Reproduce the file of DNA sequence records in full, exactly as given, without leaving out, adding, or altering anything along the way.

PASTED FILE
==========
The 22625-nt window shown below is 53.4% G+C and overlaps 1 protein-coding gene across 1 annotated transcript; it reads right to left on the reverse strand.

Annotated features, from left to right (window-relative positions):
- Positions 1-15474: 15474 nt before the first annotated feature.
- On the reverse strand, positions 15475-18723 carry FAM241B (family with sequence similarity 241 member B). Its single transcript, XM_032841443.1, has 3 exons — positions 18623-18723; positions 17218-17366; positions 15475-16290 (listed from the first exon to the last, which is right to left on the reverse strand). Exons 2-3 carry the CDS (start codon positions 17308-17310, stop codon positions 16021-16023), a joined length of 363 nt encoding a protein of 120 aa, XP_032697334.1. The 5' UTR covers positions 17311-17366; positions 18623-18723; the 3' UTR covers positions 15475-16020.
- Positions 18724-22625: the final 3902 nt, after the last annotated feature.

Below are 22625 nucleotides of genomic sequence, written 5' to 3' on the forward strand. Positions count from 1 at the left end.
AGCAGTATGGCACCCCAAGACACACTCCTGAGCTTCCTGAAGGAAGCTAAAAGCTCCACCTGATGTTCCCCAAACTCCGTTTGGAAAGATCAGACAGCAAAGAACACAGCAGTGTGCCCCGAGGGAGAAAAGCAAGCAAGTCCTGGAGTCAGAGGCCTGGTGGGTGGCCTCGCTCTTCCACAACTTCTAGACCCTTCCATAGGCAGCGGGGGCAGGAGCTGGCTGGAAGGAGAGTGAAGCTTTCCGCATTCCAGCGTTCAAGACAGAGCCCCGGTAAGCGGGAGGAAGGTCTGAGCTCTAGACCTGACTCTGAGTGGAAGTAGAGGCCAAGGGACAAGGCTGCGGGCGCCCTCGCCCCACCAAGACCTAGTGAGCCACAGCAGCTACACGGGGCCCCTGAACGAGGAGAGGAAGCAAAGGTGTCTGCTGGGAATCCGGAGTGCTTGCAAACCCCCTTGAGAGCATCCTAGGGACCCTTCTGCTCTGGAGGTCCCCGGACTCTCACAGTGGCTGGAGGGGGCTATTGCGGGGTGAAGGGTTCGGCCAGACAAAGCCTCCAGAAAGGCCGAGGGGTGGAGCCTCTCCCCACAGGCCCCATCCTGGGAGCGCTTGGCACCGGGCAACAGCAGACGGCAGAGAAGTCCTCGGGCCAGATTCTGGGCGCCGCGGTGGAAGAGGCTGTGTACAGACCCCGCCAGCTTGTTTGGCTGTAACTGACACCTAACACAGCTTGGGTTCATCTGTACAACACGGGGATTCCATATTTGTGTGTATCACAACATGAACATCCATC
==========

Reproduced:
The 22625-nt window shown below is 53.4% G+C and overlaps 1 protein-coding gene across 1 annotated transcript; it reads right to left on the reverse strand.

Annotated features, from left to right (window-relative positions):
- Positions 1-15474: 15474 nt before the first annotated feature.
- On the reverse strand, positions 15475-18723 carry FAM241B (family with sequence similarity 241 member B). Its single transcript, XM_032841443.1, has 3 exons — positions 18623-18723; positions 17218-17366; positions 15475-16290 (listed from the first exon to the last, which is right to left on the reverse strand). Exons 2-3 carry the CDS (start codon positions 17308-17310, stop codon positions 16021-16023), a joined length of 363 nt encoding a protein of 120 aa, XP_032697334.1. The 5' UTR covers positions 17311-17366; positions 18623-18723; the 3' UTR covers positions 15475-16020.
- Positions 18724-22625: the final 3902 nt, after the last annotated feature.

Below are 22625 nucleotides of genomic sequence, written 5' to 3' on the forward strand. Positions count from 1 at the left end.
AGCAGTATGGCACCCCAAGACACACTCCTGAGCTTCCTGAAGGAAGCTAAAAGCTCCACCTGATGTTCCCCAAACTCCGTTTGGAAAGATCAGACAGCAAAGAACACAGCAGTGTGCCCCGAGGGAGAAAAGCAAGCAAGTCCTGGAGTCAGAGGCCTGGTGGGTGGCCTCGCTCTTCCACAACTTCTAGACCCTTCCATAGGCAGCGGGGGCAGGAGCTGGCTGGAAGGAGAGTGAAGCTTTCCGCATTCCAGCGTTCAAGACAGAGCCCCGGTAAGCGGGAGGAAGGTCTGAGCTCTAGACCTGACTCTGAGTGGAAGTAGAGGCCAAGGGACAAGGCTGCGGGCGCCCTCGCCCCACCAAGACCTAGTGAGCCACAGCAGCTACACGGGGCCCCTGAACGAGGAGAGGAAGCAAAGGTGTCTGCTGGGAATCCGGAGTGCTTGCAAACCCCCTTGAGAGCATCCTAGGGACCCTTCTGCTCTGGAGGTCCCCGGACTCTCACAGTGGCTGGAGGGGGCTATTGCGGGGTGAAGGGTTCGGCCAGACAAAGCCTCCAGAAAGGCCGAGGGGTGGAGCCTCTCCCCACAGGCCCCATCCTGGGAGCGCTTGGCACCGGGCAACAGCAGACGGCAGAGAAGTCCTCGGGCCAGATTCTGGGCGCCGCGGTGGAAGAGGCTGTGTACAGACCCCGCCAGCTTGTTTGGCTGTAACTGACACCTAACACAGCTTGGGTTCATCTGTACAACACGGGGATTCCATATTTGTGTGTATCACAACATGAACATCCATC